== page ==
This next image illustrates another interpretation in creatively using the wide roadway and long block.
Here the city used much of that extra space for angled parking on both sides of the street and right smack dab in the middle of the road. In the distance you can just make out a mid-block pedestrian crossing achieved with bulb outs. I rode my bike down this stretch of road many times during the week to get to various functions and destinations, and I can report that it was a most comfortable ride, with the drivers moving along through this space with due care and caution.
The next observation I had from the Salt Lake City tour stop was how they have worked to rescue and revive the sense of nature and wilderness, while being in an urban setting. City Creek has been re-exposed in the downtown and is celebrated in a very visible way.
Without much effort one can actually follow the water right up into to City Creek Canyon Park and within minutes be surrounded by wilderness along a delightful recreation trail.
Having quick and convenient access to nature is such a valuable asset for any city and is a reoccurring feature with every Active Town I have explored thus far. For more on this theme, I highly recommend the Richard Louv’s book, The Nature Principle: Reconnecting with Life in a Virtual Age.
The final observation I’d like to present in this post, involves the commercial revitalization of some of the older first ring neighborhood suburbs of Salt Lake City. In several of these areas corner stores, specialty retail and popular eateries are back and thriving, as is a spirit of community and a culture of activity.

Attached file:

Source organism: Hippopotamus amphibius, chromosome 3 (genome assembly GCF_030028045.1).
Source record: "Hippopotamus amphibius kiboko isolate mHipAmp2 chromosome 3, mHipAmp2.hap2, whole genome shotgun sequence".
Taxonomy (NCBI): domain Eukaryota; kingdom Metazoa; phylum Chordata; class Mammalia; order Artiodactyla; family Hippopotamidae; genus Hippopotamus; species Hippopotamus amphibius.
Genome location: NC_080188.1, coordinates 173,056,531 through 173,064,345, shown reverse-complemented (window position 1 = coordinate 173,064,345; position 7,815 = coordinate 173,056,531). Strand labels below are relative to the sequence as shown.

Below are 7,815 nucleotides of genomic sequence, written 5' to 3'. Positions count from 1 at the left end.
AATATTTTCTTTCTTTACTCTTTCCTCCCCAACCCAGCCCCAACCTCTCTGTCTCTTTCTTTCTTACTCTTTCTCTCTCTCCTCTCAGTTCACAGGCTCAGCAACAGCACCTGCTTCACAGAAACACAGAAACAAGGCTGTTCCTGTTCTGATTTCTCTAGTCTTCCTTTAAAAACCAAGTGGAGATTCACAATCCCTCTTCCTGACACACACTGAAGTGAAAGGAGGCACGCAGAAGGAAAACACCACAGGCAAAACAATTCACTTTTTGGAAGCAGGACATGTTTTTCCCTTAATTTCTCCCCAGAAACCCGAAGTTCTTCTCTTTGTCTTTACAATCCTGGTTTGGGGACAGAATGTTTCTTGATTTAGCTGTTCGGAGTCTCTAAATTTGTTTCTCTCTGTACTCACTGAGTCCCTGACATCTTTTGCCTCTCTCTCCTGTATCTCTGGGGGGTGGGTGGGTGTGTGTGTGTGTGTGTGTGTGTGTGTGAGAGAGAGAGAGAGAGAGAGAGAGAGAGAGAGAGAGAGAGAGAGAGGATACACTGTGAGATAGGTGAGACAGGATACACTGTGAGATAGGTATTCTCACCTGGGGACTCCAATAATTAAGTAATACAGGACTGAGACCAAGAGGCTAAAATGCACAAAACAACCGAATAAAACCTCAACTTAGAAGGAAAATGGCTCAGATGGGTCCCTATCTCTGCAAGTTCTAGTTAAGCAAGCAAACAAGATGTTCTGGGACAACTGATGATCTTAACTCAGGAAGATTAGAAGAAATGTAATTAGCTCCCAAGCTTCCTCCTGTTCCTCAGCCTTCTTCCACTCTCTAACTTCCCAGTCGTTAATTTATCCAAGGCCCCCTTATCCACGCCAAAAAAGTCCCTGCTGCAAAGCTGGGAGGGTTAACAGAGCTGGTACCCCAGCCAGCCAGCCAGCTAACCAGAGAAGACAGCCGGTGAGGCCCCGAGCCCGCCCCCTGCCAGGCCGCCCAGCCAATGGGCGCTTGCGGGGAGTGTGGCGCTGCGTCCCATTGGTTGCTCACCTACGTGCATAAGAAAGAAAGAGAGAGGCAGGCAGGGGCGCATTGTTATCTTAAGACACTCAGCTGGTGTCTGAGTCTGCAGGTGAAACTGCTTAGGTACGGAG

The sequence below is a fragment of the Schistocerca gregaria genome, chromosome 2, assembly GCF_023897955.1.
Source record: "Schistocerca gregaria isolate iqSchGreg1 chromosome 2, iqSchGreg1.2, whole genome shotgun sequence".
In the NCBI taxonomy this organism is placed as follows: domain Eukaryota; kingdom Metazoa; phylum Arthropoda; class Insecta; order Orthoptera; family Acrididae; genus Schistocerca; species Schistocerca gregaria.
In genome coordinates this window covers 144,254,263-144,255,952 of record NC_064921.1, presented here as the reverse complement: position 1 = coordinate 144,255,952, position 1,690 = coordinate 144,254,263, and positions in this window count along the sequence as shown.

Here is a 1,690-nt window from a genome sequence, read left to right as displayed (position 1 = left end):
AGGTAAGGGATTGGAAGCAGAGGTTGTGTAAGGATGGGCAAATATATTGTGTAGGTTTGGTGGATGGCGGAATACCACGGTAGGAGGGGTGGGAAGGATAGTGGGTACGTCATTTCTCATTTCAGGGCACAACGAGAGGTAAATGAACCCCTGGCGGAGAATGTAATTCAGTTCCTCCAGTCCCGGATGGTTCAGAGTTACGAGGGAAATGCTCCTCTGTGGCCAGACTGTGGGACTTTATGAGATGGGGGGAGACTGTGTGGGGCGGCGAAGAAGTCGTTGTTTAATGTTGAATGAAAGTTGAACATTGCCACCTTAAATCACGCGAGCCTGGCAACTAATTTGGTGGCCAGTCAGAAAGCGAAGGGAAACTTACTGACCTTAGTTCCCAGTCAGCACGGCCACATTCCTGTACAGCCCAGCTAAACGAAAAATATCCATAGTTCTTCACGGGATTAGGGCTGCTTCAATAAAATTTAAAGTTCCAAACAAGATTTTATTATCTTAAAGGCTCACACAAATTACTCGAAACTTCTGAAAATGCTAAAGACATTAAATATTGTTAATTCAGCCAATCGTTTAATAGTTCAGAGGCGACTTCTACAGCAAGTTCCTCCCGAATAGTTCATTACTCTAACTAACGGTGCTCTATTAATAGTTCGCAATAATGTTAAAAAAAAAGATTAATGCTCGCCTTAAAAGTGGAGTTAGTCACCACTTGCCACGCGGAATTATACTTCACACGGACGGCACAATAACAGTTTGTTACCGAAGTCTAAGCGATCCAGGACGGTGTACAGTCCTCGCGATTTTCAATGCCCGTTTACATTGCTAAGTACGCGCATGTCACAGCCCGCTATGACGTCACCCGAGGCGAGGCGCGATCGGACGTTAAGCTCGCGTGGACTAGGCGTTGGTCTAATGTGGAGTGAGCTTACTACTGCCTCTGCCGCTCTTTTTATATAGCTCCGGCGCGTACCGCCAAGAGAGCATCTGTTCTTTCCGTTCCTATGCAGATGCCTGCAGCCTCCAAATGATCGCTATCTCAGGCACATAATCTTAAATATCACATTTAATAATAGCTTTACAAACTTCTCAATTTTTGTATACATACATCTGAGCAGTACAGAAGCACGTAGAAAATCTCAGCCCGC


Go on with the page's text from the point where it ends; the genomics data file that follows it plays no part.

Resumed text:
Since there is a convenient mix of uses and a recent overlay of enhanced walking and biking infrastructure, people are increasingly leaving the car at home choosing to stroll or roll under their own power rather than drive a motor vehicle.
This photo provides a great example of how this city district expanded the sidewalks and did some creative concrete work to make the walk more interesting. Blame the photographer (me) for the lack of people in this image, I actually paused to allow a pesky clot of pedestrians to pass to my left and caught a gap down the walkway, providing an unobstructed shot of the walkway artwork. In retrospect, I’d prefer having the peds in there. Oh well, hopefully you get the idea.
Several of these vibrant, desirable communities I visited also featured bike boulevards throughout the adjoining residential neighborhoods.
In conclusion: I have only just scratched the surface of the Salt Lake City experience, but these three themes stood out for me. The City, no doubt, has many challenges and a lot of hard work ahead, but the administration seems genuinely committed to transforming its built environment from an “auto-only” orientation to one which embraces active living… an inviting and invigorating environment. It doesn’t hurt that the City is also getting some positive national attention, as seen here, bing identified as the Cancer Survival Capital, in the 10 Happiest, Healthiest Cities in America list.
In the next post I will highlight some more illustrative examples from the Active Towns Tour.
As always, we welcome any and all assistance, so if you’d like to help us directly in our efforts to facilitate healthier communities across the country, please consider making a tax deductible donation. We are current 3/4 of the way toward achieving our Summer Active Towns Tour Fundraising Campaign goal of $20,000. Click here to donate.
Thank you for helping create and support Active Towns everywhere!
John D Simmerman, MS
Co-Founder, President & CEO
Advocates for Healthy Communities, Inc.
Actives Towns Initiative